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Prelinguistic infants are sensitive to space-pitch associations found across cultures

Dolscheid, S., Hunnius, S., Casasanto, D., & Majid, A. (2014). Prelinguistic infants are sensitive to space-pitch associations found across cultures. Psychological Science, 25(6), 1256-1261. doi:10.1177/0956797614528521.
People often talk about musical pitch using spatial metaphors. In English, for instance, pitches can be “high” or “low” (i.e., height-pitch association), whereas in other languages, pitches are described as “thin” or “thick” (i.e., thickness-pitch association). According to results from psychophysical studies, metaphors in language can shape people’s nonlinguistic space-pitch representations. But does language establish mappings between space and pitch in the first place, or does it only modify preexisting associations? To find out, we tested 4-month-old Dutch infants’ sensitivity to height-pitch and thickness-pitch mappings using a preferential-looking paradigm. The infants looked significantly longer at cross-modally congruent stimuli for both space-pitch mappings, which indicates that infants are sensitive to these associations before language acquisition. The early presence of space-pitch mappings means that these associations do not originate from language. Instead, language builds on preexisting mappings, changing them gradually via competitive associative learning. Space-pitch mappings that are language-specific in adults develop from mappings that may be universal in infants.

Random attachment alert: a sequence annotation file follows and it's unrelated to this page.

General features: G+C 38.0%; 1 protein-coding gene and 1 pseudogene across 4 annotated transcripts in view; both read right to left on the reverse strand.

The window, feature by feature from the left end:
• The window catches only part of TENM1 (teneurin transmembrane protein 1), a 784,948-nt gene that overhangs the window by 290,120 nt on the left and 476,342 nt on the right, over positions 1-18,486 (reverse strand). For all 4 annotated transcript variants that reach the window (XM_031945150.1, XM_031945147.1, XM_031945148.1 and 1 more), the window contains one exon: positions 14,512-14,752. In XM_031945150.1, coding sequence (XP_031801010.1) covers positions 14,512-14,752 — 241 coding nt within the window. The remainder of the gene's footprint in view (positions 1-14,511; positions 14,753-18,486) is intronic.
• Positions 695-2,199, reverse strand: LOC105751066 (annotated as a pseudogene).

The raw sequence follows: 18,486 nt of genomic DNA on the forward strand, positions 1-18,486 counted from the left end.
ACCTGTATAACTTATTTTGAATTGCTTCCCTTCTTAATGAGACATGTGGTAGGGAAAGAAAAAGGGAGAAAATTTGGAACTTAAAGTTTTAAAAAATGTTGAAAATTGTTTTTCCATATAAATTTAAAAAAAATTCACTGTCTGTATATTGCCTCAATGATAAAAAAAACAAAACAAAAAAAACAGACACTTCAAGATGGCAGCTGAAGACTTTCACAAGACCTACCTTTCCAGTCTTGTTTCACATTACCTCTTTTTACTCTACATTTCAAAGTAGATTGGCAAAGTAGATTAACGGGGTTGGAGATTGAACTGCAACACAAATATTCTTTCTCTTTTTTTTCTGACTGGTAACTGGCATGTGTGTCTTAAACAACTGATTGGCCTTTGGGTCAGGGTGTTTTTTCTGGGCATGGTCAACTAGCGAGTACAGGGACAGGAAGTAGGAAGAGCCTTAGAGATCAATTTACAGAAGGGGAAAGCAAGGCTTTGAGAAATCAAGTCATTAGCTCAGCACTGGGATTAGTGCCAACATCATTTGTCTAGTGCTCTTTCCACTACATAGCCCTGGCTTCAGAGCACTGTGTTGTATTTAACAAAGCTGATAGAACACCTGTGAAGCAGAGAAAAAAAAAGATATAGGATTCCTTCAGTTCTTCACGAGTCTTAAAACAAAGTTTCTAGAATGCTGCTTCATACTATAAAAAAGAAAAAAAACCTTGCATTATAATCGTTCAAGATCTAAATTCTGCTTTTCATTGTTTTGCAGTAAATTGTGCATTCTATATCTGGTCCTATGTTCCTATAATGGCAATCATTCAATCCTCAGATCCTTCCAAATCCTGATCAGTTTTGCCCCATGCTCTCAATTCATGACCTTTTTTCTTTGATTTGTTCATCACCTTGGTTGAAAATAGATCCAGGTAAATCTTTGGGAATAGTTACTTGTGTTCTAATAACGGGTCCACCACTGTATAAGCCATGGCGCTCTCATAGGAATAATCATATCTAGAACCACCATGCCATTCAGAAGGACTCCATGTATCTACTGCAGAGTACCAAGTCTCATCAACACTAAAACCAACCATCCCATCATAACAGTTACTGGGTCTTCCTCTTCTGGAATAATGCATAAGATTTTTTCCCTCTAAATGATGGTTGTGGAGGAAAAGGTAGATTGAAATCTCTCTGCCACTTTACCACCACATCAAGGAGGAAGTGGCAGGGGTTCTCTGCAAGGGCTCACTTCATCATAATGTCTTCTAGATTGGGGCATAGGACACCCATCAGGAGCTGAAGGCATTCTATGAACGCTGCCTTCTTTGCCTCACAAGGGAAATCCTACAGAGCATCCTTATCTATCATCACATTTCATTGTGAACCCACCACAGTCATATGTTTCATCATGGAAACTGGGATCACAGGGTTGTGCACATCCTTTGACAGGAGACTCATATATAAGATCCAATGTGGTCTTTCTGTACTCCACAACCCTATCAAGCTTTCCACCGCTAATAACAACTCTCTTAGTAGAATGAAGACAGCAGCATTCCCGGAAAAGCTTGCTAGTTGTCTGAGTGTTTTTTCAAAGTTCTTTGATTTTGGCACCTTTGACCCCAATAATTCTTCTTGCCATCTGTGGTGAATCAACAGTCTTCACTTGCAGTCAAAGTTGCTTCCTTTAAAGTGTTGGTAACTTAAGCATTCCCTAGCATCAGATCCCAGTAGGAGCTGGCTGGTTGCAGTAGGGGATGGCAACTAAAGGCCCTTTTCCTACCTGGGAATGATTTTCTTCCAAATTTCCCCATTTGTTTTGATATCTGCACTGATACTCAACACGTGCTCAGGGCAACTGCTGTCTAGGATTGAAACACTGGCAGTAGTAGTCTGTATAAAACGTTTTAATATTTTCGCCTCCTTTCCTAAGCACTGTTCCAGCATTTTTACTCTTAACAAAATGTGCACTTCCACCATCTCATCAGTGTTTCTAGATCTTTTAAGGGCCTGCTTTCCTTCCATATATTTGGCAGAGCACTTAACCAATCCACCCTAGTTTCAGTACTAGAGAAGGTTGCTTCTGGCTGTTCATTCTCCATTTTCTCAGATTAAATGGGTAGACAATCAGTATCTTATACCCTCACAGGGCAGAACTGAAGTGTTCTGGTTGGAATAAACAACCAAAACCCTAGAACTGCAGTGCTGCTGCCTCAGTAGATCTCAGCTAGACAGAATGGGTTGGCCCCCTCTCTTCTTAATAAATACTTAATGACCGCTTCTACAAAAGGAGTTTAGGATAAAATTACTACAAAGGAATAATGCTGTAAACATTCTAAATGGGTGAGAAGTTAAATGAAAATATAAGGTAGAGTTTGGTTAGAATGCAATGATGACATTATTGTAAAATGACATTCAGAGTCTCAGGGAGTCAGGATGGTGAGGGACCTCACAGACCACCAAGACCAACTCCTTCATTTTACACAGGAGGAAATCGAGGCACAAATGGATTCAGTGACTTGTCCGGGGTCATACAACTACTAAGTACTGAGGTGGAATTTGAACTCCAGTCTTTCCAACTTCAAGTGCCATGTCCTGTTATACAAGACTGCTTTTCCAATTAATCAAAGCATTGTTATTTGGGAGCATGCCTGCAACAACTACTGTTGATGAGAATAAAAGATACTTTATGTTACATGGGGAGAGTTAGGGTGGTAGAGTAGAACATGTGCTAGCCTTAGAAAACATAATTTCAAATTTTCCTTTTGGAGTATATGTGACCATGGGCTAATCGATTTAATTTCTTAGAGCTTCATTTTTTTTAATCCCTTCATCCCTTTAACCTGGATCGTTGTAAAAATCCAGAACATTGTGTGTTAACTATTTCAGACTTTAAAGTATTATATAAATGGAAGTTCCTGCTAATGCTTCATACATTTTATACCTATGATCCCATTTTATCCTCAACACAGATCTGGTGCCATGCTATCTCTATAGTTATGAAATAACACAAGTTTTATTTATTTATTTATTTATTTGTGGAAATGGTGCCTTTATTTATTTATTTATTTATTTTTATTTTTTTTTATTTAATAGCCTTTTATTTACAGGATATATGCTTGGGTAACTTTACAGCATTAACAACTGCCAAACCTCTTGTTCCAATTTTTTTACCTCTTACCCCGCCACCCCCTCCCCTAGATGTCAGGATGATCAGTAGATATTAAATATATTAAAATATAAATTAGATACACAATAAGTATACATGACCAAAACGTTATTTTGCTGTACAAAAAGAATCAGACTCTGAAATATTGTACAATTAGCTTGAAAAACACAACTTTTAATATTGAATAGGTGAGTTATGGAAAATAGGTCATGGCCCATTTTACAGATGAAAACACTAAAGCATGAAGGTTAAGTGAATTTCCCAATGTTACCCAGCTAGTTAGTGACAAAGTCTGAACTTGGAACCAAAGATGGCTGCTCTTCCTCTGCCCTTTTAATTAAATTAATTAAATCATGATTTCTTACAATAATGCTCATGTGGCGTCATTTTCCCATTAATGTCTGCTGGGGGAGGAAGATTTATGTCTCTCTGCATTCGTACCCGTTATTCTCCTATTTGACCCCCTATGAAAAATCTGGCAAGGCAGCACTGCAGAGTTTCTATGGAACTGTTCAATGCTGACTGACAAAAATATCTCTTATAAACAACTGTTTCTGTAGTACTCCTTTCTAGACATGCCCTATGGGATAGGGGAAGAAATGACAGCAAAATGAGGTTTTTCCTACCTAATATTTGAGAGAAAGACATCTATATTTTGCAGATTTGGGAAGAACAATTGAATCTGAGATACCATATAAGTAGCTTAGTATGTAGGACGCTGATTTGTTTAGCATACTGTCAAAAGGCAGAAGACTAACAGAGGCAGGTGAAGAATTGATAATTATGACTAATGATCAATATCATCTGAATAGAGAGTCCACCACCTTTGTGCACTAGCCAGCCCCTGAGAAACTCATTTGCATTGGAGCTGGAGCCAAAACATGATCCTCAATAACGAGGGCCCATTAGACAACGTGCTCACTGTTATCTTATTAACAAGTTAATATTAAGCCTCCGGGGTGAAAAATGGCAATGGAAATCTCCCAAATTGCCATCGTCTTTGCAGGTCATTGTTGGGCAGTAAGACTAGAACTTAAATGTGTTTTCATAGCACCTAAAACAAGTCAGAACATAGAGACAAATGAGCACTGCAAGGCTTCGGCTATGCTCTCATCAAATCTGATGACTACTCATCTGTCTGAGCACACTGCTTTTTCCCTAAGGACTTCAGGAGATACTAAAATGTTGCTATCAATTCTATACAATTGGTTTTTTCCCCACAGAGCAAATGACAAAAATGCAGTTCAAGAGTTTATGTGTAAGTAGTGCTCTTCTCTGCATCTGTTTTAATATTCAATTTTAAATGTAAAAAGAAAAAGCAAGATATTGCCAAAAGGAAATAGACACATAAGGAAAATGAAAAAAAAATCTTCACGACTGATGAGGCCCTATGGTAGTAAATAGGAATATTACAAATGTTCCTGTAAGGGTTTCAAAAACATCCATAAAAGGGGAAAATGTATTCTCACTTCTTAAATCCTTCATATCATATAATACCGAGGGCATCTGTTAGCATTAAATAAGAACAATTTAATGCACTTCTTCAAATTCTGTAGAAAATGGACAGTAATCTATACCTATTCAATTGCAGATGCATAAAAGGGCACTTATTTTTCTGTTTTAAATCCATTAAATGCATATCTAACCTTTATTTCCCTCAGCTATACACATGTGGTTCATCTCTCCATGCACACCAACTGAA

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The Max Planck Institute for Psycholinguistics is an institute of the German Max Planck Society. Our mission is to undertake basic research into the psychological,social and biological foundations of language. The goal is to understand how our minds and brains process language, how language interacts with other aspects of mind, and how we can learn languages of quite different types.

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